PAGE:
Court stops IT professionals union, telecom from going on strike

An Accra High Court on Tuesday 16 March 2021 issued an interim injunction restraining members of the Telecom and IT Professionals Union, a workers union registered under the laws of Ghana and issued with a collective bargaining certificate, from embarking on an intended industrial action.

Their strike was originally scheduled to start Monday 15 March 2021.

Three institutions, MP Infrastructure (Ghana) Limited, Linfra Ghana Limited, and Reine Ghana Limited, whose staff are members of the union, instituted the action against the Telecom and IT Professionals Union, seeking an interim injunction against their notice to go on strike and four reliefs in the substantive case.

The court order

The presiding judge Frank Aboadwe Rockson, according to the interim injunction order, indicated that after reading the affidavit of Hady Yazbeck, the MD of the 2nd applicant (Linfra Ghana Limited) and after hearing counsel for the applicant, Sika Abla Addo, thought it wise to place ice on the intended strike.

“It is hereby ordered that the respondent and its members be restrained from embarking on or continuing with its industrial strike,” the order read.

“This injunction is for 10 days and upon its expiration, the applicants are to come back to court on notice,” the order added.


The reliefs being sought by the three companies are; a declaration that the industrial strike embarked upon by the defendants (Telecom and IT Professionals Union) on 15 March 2021 is illegal.

Secondly, a declaration that the defendant’s members who are employees of the Plaintiffs (MP Infrastructure (Ghana) Limited, Linfra Ghana Limited and Reine Ghana Limited), are engaged in the provision of essential services and are prohibited from embarking on industrial strike action.

Thirdly, an order compelling the defendant to call off the industrial strike action embarked upon.

Also, an interlocutor injunction restraining the defendant’s members who are employees of the plaintiffs from embarking on any industrial strike pending the final determination of the suit and lastly, a perpetual injunction restraining the defendant’s members who are employees of the plaintiffs from embarking on an industrial strike.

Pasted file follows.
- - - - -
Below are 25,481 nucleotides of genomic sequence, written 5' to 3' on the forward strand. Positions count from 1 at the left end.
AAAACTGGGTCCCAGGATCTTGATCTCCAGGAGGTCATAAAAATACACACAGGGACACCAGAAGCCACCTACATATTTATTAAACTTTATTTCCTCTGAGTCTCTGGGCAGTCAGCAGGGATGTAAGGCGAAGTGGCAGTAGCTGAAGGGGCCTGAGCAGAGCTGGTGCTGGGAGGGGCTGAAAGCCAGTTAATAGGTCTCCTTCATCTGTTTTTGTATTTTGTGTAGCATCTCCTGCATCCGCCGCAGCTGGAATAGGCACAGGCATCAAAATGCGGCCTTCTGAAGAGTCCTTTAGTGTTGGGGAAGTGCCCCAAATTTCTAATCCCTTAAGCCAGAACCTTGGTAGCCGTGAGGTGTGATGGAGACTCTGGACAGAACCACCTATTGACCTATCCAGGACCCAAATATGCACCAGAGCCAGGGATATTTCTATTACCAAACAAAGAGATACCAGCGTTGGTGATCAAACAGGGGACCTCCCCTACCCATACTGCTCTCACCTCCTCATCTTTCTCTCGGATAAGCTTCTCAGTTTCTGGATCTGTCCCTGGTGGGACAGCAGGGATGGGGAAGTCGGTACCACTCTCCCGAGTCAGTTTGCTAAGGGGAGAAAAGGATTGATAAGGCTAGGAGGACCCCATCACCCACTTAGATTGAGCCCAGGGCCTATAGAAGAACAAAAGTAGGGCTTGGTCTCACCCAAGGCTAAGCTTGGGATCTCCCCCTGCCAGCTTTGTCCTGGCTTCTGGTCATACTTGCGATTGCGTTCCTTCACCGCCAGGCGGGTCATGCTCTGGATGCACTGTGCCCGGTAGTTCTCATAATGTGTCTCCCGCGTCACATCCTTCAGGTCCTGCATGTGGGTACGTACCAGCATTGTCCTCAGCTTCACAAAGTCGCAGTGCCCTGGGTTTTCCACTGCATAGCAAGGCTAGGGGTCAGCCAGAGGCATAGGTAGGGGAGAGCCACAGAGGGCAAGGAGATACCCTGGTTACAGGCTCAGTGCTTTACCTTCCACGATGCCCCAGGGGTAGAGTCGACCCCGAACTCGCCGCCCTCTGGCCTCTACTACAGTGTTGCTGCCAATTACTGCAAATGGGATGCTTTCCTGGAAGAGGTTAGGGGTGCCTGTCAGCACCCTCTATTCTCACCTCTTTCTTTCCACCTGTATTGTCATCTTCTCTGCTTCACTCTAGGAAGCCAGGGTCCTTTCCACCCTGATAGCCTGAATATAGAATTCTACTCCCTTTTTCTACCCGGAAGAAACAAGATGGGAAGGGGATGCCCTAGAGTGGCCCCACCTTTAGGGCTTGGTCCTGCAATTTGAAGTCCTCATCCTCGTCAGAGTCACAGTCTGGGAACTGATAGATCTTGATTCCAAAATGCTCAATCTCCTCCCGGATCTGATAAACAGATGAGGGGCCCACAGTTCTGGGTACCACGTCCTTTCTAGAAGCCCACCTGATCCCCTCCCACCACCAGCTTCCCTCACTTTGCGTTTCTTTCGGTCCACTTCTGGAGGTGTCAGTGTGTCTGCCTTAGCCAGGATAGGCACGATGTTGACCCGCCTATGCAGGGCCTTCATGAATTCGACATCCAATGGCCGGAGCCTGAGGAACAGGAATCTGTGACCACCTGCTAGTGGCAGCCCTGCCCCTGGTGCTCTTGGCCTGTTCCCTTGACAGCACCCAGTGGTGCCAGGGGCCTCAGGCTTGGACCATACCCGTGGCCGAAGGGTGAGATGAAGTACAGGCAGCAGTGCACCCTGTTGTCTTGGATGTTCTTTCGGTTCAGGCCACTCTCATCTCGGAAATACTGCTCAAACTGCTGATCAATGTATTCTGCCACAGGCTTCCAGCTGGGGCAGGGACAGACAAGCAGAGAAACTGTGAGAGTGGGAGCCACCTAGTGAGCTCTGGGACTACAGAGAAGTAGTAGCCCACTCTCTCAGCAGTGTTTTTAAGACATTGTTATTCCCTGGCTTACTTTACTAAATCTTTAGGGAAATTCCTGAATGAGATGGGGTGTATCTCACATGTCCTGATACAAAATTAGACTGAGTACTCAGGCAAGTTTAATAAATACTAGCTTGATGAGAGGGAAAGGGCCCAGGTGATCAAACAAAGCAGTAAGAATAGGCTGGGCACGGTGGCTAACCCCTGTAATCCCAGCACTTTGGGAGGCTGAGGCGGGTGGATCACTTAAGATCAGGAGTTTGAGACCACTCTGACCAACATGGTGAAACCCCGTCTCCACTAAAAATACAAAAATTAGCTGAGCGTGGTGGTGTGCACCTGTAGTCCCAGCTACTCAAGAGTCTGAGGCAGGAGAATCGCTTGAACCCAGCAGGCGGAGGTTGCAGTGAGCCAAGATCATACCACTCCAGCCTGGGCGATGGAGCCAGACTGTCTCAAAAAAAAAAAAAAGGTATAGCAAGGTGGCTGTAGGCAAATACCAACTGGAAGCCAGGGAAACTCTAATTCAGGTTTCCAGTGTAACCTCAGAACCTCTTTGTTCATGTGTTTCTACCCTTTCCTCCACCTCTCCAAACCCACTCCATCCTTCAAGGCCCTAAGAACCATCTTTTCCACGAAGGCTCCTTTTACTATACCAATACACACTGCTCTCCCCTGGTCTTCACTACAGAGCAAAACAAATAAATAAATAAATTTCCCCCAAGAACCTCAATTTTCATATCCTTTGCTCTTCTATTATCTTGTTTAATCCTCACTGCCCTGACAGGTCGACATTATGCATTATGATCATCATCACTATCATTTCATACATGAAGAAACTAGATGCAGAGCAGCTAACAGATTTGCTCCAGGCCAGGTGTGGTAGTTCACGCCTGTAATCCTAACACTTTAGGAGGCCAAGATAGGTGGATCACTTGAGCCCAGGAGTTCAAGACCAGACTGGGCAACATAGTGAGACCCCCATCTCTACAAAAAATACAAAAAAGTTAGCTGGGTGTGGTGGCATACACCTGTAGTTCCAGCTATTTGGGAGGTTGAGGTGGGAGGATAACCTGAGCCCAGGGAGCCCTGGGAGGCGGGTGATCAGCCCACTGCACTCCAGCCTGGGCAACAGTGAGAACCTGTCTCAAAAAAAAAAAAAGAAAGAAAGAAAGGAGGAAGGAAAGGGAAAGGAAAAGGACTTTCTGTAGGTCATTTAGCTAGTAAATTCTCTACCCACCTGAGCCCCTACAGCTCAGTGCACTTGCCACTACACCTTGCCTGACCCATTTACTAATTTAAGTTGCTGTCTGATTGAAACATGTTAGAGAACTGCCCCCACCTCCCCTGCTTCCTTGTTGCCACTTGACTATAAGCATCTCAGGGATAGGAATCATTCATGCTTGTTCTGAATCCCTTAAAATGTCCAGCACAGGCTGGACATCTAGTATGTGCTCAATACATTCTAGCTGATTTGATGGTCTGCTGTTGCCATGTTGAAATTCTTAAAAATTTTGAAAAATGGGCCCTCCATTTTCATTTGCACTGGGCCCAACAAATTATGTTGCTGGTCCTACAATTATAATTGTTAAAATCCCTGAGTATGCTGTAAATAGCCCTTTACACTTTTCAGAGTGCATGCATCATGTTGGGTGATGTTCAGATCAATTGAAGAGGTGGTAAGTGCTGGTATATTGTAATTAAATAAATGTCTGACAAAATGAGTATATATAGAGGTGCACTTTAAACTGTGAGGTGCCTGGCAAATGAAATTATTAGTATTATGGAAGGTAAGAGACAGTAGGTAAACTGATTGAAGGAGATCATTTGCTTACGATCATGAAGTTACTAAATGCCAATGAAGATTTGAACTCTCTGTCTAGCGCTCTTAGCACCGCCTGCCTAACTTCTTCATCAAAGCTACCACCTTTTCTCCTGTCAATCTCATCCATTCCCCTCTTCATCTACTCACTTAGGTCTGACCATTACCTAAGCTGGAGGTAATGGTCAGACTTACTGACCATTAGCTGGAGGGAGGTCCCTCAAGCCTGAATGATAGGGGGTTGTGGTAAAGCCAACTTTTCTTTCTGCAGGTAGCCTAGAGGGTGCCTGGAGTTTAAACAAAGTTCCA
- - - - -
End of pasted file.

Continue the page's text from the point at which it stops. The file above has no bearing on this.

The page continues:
According to the statement of claim filed by the three companies, the National Labour Commission (NLC) “made an arbitral award and addressed all outstanding issues”. The NLC also said, “ordered the Plaintiffs to undertake a salary structure for the placement of staff”.

“The Plaintiffs say that in compliance with the NLC directives to undertake a job valuation and placement, the Plaintiffs engaged the services of the Chartered Institute of Human Resource Management Practitioners (“CIHRMP”) to under the job valuation and placement. The Plaintiffs say that after the ClHRMP finished its work, they gave a summary of the Job Evaluation to the Defendant who upon receipt of the report, notified the NLC of its intention to embark on an Industrial Action”.

The Statement of Claim further noted, “the Plaintiffs say that upon a Notice of Industrial Action to the NLC, the NLC directed the Plaintiffs to reconstitute the Job Evaluation Committee to enable the CIHRMP (the Consultant) explain the processes in the report to the Defendant”. “The Plaintiffs say that due to challenges beyond their control, both parties were unable to meet the deadline of one month directed by the NLC. The Plaintiffs say that both parties thereafter agreed to inform the NLC of their inability to meet the directed deadline and request for some more time to report back to the NLC”.

“Both parties were still in the process of agreeing on a suitable date for the reconstituted Job Evaluation Committee to meet the Consultant, only for the Defendant in a letter to the NLC on Friday, 12th March 2021, notified the NLC of embarking on industrial strike action on the 15h of March 2021. The NLC in a directive dated 15th March 2021 called on the Defendant to appear before the Commission on the 18h of March 2021 for a hearing of the issues in dispute and also to stay any intended strike action” the statement of claim indicated.

“The Defendant’s members who are employees of the Plaintiffs provide an essential service and are generally prohibited from embarking on strike action. Negotiations were ongoing and there was no deadlock to warrant an industrial strike action by Defendant. Defendant failed to give the NLC, and Plaintiff the mandated seven (7) days written notice of their intention to proceed on Strike. Unless restrained by this Honourable Court, the Defendant’s members will continue to embark on their strike to the detriment of the Plaintiff business whiles compromising the use of all the telecommunications network with far-reaching consequences on the entire nation” the three applicant companies noted in their statement of claim.

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